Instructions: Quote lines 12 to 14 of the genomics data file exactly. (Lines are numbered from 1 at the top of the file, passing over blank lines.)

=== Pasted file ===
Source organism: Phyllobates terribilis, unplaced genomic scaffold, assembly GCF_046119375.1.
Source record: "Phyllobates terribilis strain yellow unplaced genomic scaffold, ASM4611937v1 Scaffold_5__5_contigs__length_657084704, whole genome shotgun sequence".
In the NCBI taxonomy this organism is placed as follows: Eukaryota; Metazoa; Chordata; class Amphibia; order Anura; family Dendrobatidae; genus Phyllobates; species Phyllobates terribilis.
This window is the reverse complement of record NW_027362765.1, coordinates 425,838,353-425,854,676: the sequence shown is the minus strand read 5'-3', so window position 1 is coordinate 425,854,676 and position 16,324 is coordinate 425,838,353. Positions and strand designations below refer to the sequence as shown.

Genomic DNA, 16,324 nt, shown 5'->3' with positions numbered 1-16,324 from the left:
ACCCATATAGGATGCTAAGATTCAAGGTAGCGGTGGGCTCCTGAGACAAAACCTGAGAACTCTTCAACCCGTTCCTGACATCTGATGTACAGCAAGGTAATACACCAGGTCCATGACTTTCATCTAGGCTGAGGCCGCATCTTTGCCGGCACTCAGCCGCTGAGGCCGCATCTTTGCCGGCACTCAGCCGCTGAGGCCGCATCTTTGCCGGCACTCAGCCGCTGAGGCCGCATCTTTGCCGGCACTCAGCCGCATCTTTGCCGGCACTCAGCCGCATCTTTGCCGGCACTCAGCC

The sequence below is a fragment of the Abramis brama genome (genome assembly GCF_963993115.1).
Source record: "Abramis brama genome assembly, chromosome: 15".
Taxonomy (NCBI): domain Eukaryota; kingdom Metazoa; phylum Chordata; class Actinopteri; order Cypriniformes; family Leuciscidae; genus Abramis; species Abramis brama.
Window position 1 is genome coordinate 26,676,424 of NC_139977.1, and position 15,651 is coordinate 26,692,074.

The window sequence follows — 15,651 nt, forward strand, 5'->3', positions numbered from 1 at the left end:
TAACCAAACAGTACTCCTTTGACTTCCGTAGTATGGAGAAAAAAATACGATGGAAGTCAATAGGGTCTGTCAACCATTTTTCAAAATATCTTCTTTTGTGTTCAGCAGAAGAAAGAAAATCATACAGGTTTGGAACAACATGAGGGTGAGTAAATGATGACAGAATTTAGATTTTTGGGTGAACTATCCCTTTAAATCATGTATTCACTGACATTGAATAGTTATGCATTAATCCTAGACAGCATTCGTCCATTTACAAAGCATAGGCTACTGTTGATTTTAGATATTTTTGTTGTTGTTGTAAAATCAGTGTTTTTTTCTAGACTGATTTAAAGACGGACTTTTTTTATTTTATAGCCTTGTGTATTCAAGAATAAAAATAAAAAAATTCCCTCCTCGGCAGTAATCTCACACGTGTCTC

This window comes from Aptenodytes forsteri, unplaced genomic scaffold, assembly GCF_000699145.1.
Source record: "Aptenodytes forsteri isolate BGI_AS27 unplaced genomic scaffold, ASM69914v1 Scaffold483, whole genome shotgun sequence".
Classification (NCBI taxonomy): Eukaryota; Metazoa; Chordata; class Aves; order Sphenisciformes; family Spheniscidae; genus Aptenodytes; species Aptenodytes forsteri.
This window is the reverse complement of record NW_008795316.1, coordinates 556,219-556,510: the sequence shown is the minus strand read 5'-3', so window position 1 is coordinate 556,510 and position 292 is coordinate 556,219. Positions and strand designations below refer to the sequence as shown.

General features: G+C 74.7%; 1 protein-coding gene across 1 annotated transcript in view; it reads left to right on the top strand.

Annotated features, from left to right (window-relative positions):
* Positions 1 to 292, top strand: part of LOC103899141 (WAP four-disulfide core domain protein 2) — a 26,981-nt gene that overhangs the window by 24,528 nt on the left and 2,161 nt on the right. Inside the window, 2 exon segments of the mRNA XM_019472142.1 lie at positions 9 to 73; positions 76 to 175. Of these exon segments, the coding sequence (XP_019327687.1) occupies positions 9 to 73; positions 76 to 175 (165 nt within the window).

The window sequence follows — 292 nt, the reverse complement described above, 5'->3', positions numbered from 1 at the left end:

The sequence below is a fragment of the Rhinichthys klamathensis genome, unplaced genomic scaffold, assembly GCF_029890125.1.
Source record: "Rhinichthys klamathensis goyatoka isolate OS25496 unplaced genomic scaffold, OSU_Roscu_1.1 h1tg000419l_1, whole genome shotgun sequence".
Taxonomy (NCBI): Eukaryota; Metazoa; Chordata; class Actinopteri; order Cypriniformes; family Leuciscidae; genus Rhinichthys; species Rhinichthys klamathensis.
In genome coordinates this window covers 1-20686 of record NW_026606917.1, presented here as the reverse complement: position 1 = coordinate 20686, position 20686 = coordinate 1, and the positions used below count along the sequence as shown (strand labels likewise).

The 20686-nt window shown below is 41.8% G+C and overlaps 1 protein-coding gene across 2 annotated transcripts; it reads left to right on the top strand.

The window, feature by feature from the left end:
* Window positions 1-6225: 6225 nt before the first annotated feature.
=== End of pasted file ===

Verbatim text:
TAACCAAACAGTACTCCTTTGACTTCCGTAGTATGGAGAAAAAAATACGATGGAAGTCAATAGGGTCTGTCAACCATTTTTCAAAATATCTTCTTTTGTGTTCAGCAGAAGAAAGAAAATCATACAGGTTTGGAACAACATGAGGGTGAGTAAATGATGACAGAATTTAGATTTTTGGGTGAACTATCCCTTTAAATCATGTATTCACTGACATTGAATAGTTATGCATTAATCCTAGACAGCATTCGTCCATTTACAAAGCATAGGCTACTGTTGATTTTAGATATTTTTGTTGTTGTTGTAAAATCAGTGTTTTTTTCTAGACTGATTTAAAGACGGACTTTTTTTATTTTATAGCCTTGTGTATTCAAGAATAAAAATAAAAAAATTCCCTCCTCGGCAGTAATCTCACACGTGTCTC

This window comes from Aptenodytes forsteri, unplaced genomic scaffold, assembly GCF_000699145.1.
Source record: "Aptenodytes forsteri isolate BGI_AS27 unplaced genomic scaffold, ASM69914v1 Scaffold483, whole genome shotgun sequence".